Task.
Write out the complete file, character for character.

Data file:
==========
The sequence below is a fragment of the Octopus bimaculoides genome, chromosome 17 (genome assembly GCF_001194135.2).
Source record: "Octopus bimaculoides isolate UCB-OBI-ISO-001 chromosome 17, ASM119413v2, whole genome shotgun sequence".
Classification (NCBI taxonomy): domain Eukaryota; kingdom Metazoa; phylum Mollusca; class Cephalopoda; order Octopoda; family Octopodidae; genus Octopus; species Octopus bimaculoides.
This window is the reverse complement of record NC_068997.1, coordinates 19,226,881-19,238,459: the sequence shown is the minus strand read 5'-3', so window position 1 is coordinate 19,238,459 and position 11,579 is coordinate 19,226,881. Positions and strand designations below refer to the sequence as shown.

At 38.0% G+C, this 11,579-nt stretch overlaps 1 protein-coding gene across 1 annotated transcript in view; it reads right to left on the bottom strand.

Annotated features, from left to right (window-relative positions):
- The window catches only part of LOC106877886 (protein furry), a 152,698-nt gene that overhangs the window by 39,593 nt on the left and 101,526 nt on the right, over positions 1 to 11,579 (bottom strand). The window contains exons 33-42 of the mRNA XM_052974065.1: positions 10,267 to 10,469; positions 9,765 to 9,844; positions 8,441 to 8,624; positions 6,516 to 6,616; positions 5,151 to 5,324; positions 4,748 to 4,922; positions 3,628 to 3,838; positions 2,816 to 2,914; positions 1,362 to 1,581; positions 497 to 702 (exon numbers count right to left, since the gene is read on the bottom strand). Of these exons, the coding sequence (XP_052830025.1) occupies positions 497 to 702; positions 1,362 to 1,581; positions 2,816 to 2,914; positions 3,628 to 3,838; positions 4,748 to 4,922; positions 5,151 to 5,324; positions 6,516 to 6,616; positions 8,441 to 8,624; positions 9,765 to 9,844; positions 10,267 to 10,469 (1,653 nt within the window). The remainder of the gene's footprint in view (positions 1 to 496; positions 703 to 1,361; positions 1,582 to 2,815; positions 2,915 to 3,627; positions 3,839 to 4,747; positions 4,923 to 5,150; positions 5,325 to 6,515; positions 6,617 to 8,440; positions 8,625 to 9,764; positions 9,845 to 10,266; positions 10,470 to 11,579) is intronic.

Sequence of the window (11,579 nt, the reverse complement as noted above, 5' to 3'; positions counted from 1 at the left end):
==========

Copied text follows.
The sequence below is a fragment of the Octopus bimaculoides genome, chromosome 17 (genome assembly GCF_001194135.2).
Source record: "Octopus bimaculoides isolate UCB-OBI-ISO-001 chromosome 17, ASM119413v2, whole genome shotgun sequence".
Classification (NCBI taxonomy): domain Eukaryota; kingdom Metazoa; phylum Mollusca; class Cephalopoda; order Octopoda; family Octopodidae; genus Octopus; species Octopus bimaculoides.
This window is the reverse complement of record NC_068997.1, coordinates 19,226,881-19,238,459: the sequence shown is the minus strand read 5'-3', so window position 1 is coordinate 19,238,459 and position 11,579 is coordinate 19,226,881. Positions and strand designations below refer to the sequence as shown.

At 38.0% G+C, this 11,579-nt stretch overlaps 1 protein-coding gene across 1 annotated transcript in view; it reads right to left on the bottom strand.

Annotated features, from left to right (window-relative positions):
- The window catches only part of LOC106877886 (protein furry), a 152,698-nt gene that overhangs the window by 39,593 nt on the left and 101,526 nt on the right, over positions 1 to 11,579 (bottom strand). The window contains exons 33-42 of the mRNA XM_052974065.1: positions 10,267 to 10,469; positions 9,765 to 9,844; positions 8,441 to 8,624; positions 6,516 to 6,616; positions 5,151 to 5,324; positions 4,748 to 4,922; positions 3,628 to 3,838; positions 2,816 to 2,914; positions 1,362 to 1,581; positions 497 to 702 (exon numbers count right to left, since the gene is read on the bottom strand). Of these exons, the coding sequence (XP_052830025.1) occupies positions 497 to 702; positions 1,362 to 1,581; positions 2,816 to 2,914; positions 3,628 to 3,838; positions 4,748 to 4,922; positions 5,151 to 5,324; positions 6,516 to 6,616; positions 8,441 to 8,624; positions 9,765 to 9,844; positions 10,267 to 10,469 (1,653 nt within the window). The remainder of the gene's footprint in view (positions 1 to 496; positions 703 to 1,361; positions 1,582 to 2,815; positions 2,915 to 3,627; positions 3,839 to 4,747; positions 4,923 to 5,150; positions 5,325 to 6,515; positions 6,617 to 8,440; positions 8,625 to 9,764; positions 9,845 to 10,266; positions 10,470 to 11,579) is intronic.

Sequence of the window (11,579 nt, the reverse complement as noted above, 5' to 3'; positions counted from 1 at the left end):